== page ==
"My dear, here we must run as fast as we can, just to stay in place. And if you wish to go anywhere you must run twice as fast as that." So said the Red Queen to Alice in Lewis Carroll's Through the Looking Glass. It makes for an amusing passage in an imagined story about a topsy-turvy world. But in the actually tumultuous environment in which we all operate in today, it's a bad undesirable strategy, pure and simple.
Two things are undeniably true. The first is that regardless of which part of the planet you occupy or what sector you work in, the world today is turbulent. A recent survey of 1,500 senior leaders found 84% describing their current operating world as "increasingly disruptive." A year ago in a separate study by PwC, a full 82% of CEOs called the landscape uncertain at best, and more accurately, unpredictable. Such assessments are just the most recent layers of a heaping trend. But here's the second thing that's true: The Red Queen effect is very real and very easy to fall prey to. In other words, it's all too easy to respond to a dramatically changing landscape by just trying to run faster only to, at best, stay in place, but more likely to find after all your efforts that you are slipping further behind.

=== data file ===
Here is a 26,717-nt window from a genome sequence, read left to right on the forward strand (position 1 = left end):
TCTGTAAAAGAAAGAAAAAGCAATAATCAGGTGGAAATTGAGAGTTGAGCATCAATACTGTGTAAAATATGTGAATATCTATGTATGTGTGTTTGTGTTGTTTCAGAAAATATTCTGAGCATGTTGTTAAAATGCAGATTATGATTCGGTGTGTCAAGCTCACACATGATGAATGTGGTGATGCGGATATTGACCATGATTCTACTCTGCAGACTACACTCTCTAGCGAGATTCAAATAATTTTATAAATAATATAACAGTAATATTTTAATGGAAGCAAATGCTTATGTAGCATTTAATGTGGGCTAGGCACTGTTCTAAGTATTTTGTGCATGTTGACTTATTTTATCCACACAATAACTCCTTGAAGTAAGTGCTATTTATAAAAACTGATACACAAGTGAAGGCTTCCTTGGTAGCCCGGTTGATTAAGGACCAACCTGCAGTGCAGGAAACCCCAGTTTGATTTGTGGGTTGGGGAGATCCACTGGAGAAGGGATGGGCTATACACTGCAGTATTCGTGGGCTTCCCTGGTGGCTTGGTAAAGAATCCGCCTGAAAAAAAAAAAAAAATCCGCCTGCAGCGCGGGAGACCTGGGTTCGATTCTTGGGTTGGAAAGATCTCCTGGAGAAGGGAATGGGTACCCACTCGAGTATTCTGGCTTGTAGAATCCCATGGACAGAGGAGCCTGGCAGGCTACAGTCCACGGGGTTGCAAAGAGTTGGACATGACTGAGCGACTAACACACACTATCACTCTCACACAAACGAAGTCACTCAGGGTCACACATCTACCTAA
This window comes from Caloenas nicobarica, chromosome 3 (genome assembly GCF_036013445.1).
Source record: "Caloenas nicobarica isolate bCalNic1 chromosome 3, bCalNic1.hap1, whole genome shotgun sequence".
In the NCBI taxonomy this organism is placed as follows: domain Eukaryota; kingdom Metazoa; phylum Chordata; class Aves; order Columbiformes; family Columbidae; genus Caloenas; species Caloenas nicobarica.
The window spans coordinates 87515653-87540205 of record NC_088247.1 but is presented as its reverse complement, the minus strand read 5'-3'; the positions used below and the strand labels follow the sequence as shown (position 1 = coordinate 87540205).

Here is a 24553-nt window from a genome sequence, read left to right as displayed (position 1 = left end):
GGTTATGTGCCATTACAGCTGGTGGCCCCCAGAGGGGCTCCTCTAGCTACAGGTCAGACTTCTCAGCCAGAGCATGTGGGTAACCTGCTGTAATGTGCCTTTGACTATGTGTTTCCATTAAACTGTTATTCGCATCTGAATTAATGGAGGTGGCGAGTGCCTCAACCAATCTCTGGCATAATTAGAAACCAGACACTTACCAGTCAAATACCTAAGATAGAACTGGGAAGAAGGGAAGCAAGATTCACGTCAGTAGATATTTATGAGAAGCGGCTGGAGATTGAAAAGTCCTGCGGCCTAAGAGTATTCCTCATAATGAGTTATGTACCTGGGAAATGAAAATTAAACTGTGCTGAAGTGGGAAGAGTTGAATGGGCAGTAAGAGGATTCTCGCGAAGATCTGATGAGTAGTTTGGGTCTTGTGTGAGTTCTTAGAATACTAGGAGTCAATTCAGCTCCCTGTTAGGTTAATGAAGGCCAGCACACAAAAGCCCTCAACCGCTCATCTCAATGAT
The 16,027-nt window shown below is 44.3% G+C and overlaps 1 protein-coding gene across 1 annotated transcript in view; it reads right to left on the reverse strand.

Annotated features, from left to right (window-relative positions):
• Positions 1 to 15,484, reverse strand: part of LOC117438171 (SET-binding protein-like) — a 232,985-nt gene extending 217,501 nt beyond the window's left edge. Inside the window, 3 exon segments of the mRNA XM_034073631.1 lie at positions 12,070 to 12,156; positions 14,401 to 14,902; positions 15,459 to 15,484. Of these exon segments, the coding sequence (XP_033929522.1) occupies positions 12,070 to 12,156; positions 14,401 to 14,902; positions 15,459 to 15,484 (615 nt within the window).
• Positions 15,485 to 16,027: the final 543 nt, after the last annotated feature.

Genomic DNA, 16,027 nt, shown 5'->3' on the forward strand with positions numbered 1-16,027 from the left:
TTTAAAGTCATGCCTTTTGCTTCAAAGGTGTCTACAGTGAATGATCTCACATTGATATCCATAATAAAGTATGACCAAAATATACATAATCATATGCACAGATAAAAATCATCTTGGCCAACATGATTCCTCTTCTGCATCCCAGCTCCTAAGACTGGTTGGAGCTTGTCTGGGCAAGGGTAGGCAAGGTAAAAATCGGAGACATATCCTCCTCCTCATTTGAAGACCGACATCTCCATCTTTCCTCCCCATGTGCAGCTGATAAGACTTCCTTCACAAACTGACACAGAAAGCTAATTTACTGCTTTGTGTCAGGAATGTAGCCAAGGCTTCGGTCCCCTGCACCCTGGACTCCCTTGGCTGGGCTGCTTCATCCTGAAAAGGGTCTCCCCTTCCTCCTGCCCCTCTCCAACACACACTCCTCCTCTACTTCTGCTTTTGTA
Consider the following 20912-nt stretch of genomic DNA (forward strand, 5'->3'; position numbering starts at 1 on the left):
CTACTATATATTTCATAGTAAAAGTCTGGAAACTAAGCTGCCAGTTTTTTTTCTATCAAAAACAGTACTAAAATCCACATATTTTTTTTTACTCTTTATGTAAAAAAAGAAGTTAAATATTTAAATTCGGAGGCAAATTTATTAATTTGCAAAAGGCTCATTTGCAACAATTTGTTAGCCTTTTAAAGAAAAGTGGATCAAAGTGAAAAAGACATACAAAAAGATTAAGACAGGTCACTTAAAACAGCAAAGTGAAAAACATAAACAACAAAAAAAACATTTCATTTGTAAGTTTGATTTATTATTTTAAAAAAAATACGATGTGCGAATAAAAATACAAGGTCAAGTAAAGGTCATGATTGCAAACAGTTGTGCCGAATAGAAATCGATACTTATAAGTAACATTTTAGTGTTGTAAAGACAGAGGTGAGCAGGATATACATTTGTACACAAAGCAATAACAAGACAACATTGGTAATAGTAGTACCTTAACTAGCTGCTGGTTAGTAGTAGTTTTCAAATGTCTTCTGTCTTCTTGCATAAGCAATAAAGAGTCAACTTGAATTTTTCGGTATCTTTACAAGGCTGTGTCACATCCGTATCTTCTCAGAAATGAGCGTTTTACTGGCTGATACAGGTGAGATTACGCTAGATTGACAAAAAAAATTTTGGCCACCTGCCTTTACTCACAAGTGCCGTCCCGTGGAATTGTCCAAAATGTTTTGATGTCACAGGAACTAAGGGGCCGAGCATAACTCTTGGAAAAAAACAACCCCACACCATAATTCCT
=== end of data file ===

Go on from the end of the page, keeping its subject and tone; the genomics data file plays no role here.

What then do you do? One thing is obvious - you have to change the way you do whatever it is you do. Yet, it's not just necessary to change how you do things. You have to shift the framework driving how you think. Here are three shifts that today's most effective leaders are making in their thinking that are helping them to move away from Wonderland and towards wondrous results.
Shift 1: From Only About the 'Now' to the 'Long View Right Now'
Good organizations have a purpose and a mission. Great ones have a clear sense of what that means to them every single day, in every single decision and act. Yes, having a purpose is vital. But making it shared and ubiquitous is something else entirely. One of my favorite examples of this is Patagonia. The outdoor outfitter has a strange yet highly effective habit of killing product lines, often extremely profitable ones. It's a habit that seems completely counterintuitive to being profitable in the here and now. But each and every day, the company is conscious of its greater shared purpose: to enable people to get out into the great outdoors. So anytime they discover that their products, even if effective in getting people outside, are doing harm to the environment, they set a goal to quickly change or if necessary purge the offending product. They know that even if keeping the offending product line means short-term gain, doing so undermines their ability to stick around long-term and to reap the larger value they're truly after.
Shift 2: From Knowing 'How' to Knowing 'Why'
The frenetic pace of change and the prevailing air of unpredictability in today's landscape increasingly causes all of us to focus on efficiency: how can we get done, fix, or speed up what we do to meet the needs of the moment? The air around us is thick with an overemphasis on how we get things done. It's precisely the environment in which we are at the greatest risk of forgetting why. You could have the best plan in the world, even the best people to execute it, but if you forget why, you risk losing it all. Consider the American Revolution.